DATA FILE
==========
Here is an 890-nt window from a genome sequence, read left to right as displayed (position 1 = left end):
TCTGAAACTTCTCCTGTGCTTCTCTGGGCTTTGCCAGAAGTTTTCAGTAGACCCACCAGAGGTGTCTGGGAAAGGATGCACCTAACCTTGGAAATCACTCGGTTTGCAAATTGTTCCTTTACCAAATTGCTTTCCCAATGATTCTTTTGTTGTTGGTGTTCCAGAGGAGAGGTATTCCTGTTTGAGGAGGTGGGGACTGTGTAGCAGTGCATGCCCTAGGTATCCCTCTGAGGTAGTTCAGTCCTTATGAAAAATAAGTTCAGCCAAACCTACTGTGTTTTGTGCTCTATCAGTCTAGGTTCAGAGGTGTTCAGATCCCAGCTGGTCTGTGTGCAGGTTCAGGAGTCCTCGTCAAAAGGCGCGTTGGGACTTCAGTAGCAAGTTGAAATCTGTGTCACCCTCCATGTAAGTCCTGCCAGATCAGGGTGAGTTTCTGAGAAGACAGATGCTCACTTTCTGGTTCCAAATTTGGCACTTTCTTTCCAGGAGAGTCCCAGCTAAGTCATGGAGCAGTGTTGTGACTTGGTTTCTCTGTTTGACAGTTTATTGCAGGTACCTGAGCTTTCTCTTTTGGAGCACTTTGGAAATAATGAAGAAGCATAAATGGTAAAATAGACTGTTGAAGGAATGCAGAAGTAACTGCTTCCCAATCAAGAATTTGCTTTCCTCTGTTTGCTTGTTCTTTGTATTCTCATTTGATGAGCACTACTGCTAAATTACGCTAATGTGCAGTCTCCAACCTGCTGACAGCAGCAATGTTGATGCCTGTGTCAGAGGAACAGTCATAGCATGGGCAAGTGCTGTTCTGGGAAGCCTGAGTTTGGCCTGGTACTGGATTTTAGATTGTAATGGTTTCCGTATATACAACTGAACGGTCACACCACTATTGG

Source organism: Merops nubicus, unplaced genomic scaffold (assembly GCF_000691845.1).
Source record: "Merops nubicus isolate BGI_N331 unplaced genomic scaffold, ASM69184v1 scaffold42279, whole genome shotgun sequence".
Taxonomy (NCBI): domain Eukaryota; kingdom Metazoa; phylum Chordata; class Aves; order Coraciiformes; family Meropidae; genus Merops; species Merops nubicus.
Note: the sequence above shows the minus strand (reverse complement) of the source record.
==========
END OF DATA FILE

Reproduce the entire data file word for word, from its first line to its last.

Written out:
Here is an 890-nt window from a genome sequence, read left to right as displayed (position 1 = left end):
TCTGAAACTTCTCCTGTGCTTCTCTGGGCTTTGCCAGAAGTTTTCAGTAGACCCACCAGAGGTGTCTGGGAAAGGATGCACCTAACCTTGGAAATCACTCGGTTTGCAAATTGTTCCTTTACCAAATTGCTTTCCCAATGATTCTTTTGTTGTTGGTGTTCCAGAGGAGAGGTATTCCTGTTTGAGGAGGTGGGGACTGTGTAGCAGTGCATGCCCTAGGTATCCCTCTGAGGTAGTTCAGTCCTTATGAAAAATAAGTTCAGCCAAACCTACTGTGTTTTGTGCTCTATCAGTCTAGGTTCAGAGGTGTTCAGATCCCAGCTGGTCTGTGTGCAGGTTCAGGAGTCCTCGTCAAAAGGCGCGTTGGGACTTCAGTAGCAAGTTGAAATCTGTGTCACCCTCCATGTAAGTCCTGCCAGATCAGGGTGAGTTTCTGAGAAGACAGATGCTCACTTTCTGGTTCCAAATTTGGCACTTTCTTTCCAGGAGAGTCCCAGCTAAGTCATGGAGCAGTGTTGTGACTTGGTTTCTCTGTTTGACAGTTTATTGCAGGTACCTGAGCTTTCTCTTTTGGAGCACTTTGGAAATAATGAAGAAGCATAAATGGTAAAATAGACTGTTGAAGGAATGCAGAAGTAACTGCTTCCCAATCAAGAATTTGCTTTCCTCTGTTTGCTTGTTCTTTGTATTCTCATTTGATGAGCACTACTGCTAAATTACGCTAATGTGCAGTCTCCAACCTGCTGACAGCAGCAATGTTGATGCCTGTGTCAGAGGAACAGTCATAGCATGGGCAAGTGCTGTTCTGGGAAGCCTGAGTTTGGCCTGGTACTGGATTTTAGATTGTAATGGTTTCCGTATATACAACTGAACGGTCACACCACTATTGG

Source organism: Merops nubicus, unplaced genomic scaffold (assembly GCF_000691845.1).
Source record: "Merops nubicus isolate BGI_N331 unplaced genomic scaffold, ASM69184v1 scaffold42279, whole genome shotgun sequence".
Taxonomy (NCBI): domain Eukaryota; kingdom Metazoa; phylum Chordata; class Aves; order Coraciiformes; family Meropidae; genus Merops; species Merops nubicus.
Note: the sequence above shows the minus strand (reverse complement) of the source record.